Three Decades and Salted Almond Chocolate Chip Cookies

Salted Almond Chocolate Chip Cookies I simply don’t know where to begin. It’s been thirty-years of life here on this earth, breathing in this air , writing down my thoughts in books with tattered and torn edges. Thinking about ways to make life one big coffee break on a patio in a foreign country, or maybe just in my own backyard? What is age truly? Simple numbers on a piece of paper awaiting to be marked off in a brisk motion lined with disdain and contempt for yet another year of aging? Or maybe I’m being a bit dramatic?

It’s been thirty years, and in those thirty-years were born my insatiable love for food–I mean chocolate. I’m not sure what to share with you. I feel as though at times my life has been such a roller coaster ride–one in which I wanted to get off of many-a-time. But I can truthfully say that “I wouldn’t change a thing.” And yes, I’m fully aware of how cliché that statement is but it’s too late to drink coffee and wait for fresh phrases to surface.

If you look back over your past and find that there are things that you desire to change. You end up living a life stuck in the past and you become a victim of your past mistakes–living like this can be debilitating and you’re worth more than that, I’m worth more than that. Life is to be learned from and we are only to focus on the future not the past. I’m looking forward to what the next three decades will bring. I mean, just in the last ten years, I found my beautiful wife, we fought cancer, moved to Nashville where we have successful careers and purchased our first home. Now, I’m not insinuating that life has been idea, there’s a whole slew of bumps in the road, grey skies and unplanned events that are meant for another post. But that’s enough ranting for now, let’s talk cookies.Salted Almond Chocolate Chip Cookies

My wife, Jenna, is no baker and she refuses to pretend to be and I’m ok with that because if need be, my girl can bake break-apart cookies like a champ. She’ll tell you that her mom tried to get her in the kitchen and she declined with pleasure every-time. So I wasn’t surprised when she walked in the door with one of my favorite desserts, chocolate chip cookie cake! Ahhhh, it’s a beautiful thing and has been one of my favorite birthday gifts since I can remember and oh yeah, I occasionally get a jones for Pillsbury funfetti or strawberry cake. Guilty!…judge away!(#noshame).

I feel like I have been blessed beyond all that I deserve. God has been so good to me despite my constant neglect of Him in my life from day-to-day. You know, when you feel as though life is just too busy to stop and pray or simply tell Him thank you for that brisk wind beneath your chin. Life is a thing of beauty and I look forward to another three decades of taking it all in, appreciating the little things more often and stopping to say, thank you for a life I never could’ve created.

So clearly, my wife and I are fans of chocolate. It’s safe to say if dessert comes up in conversation, we’re typically on the same page unless I’m having a gummy candy craving. But these chocolate chip cookies have been taunting me from Food52 for quite some time now. I’m always keeping my eyes peeled for the perfect chocolate chip recipe that doesn’t need a ‘secret ingredient’, just the perfect balance of sweet and savory as it should be. There’s not a whole lot of things more satisfying than a well-executed textbook chocolate chip cookie and I know–I know, we could go around and around about salty over sweet and dark over milk, crunchy over chewy. But the truth is–for me, the ‘perfect’ chocolate chip cookie gives a little when you apply pressure with your finger, like a ripe avocado. The edges shatter and leave a trail of salty and bitter tip-toeing around your palate and last but certainly not least–the chewy center. I remember as a child eating the edges of the cookie first and the slow destruction of that chewy center always left me longing for one. more. cookie.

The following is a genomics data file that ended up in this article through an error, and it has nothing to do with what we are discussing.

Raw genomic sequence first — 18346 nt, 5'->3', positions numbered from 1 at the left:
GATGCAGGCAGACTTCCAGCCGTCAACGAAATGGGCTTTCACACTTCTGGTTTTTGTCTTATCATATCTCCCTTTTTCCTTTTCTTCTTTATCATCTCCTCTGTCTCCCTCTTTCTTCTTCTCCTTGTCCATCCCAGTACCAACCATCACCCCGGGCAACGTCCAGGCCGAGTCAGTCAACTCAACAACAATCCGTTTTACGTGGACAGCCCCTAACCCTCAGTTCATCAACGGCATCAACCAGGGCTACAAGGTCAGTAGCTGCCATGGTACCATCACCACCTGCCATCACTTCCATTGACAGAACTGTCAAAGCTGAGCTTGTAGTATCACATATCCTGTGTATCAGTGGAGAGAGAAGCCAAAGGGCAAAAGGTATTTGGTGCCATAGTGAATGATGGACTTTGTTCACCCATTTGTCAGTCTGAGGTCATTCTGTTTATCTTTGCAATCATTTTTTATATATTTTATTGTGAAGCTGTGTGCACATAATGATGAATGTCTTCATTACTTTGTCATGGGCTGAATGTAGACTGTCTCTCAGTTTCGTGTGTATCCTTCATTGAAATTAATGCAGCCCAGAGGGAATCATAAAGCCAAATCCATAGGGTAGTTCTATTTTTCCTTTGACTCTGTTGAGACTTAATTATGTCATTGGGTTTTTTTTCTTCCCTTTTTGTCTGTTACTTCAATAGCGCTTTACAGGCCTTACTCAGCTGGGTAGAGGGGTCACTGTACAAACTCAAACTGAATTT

And this recipe I’m sure will leave you with the same nostalgic feeling of course, you must change some of the wording and make the story your own, so on and so forth. Enjoy these as much as I did last night. The last. day. of twenty-something.Salted Almond Chocolate Chip Cookies

Salted Almond Chocolate Chip Cookies

2 cups all-purpose flour
1 teaspoon baking soda
1/4 teaspoon kosher salt
1 1/2 cups French Broad Bar Chocolate (coarse chopped)
1 cup large bittersweet chocolate chips
1 cup salted & toasted whole almonds, coarse chopped
1 cup (2 sticks) unsalted butter, room temperature
1 cup dark brown sugar, tightly packed
1/2 cup white granulated sugar
2 River Cottage Farm eggs
2 teaspoons Nielsen Massey vanilla extract

pre-heat oven to 375° F. Sift flour, baking soda, and kosher salt. Set aside. Mix together coarse chopped chocolate and chopped nuts. Set aside. On medium speed in a standing mixer, with the wire whip attachment, cream the butter and sugars until well mixed and light (you’ll notice a change in color). Scrape down the sides of the bowl. Add one egg. Mix for a few seconds. Scrape down the sides of the bowl. Add second egg. Mix for a few seconds. Scrape down the sides. Add vanilla. Mix for a few seconds. Scrape down the sides.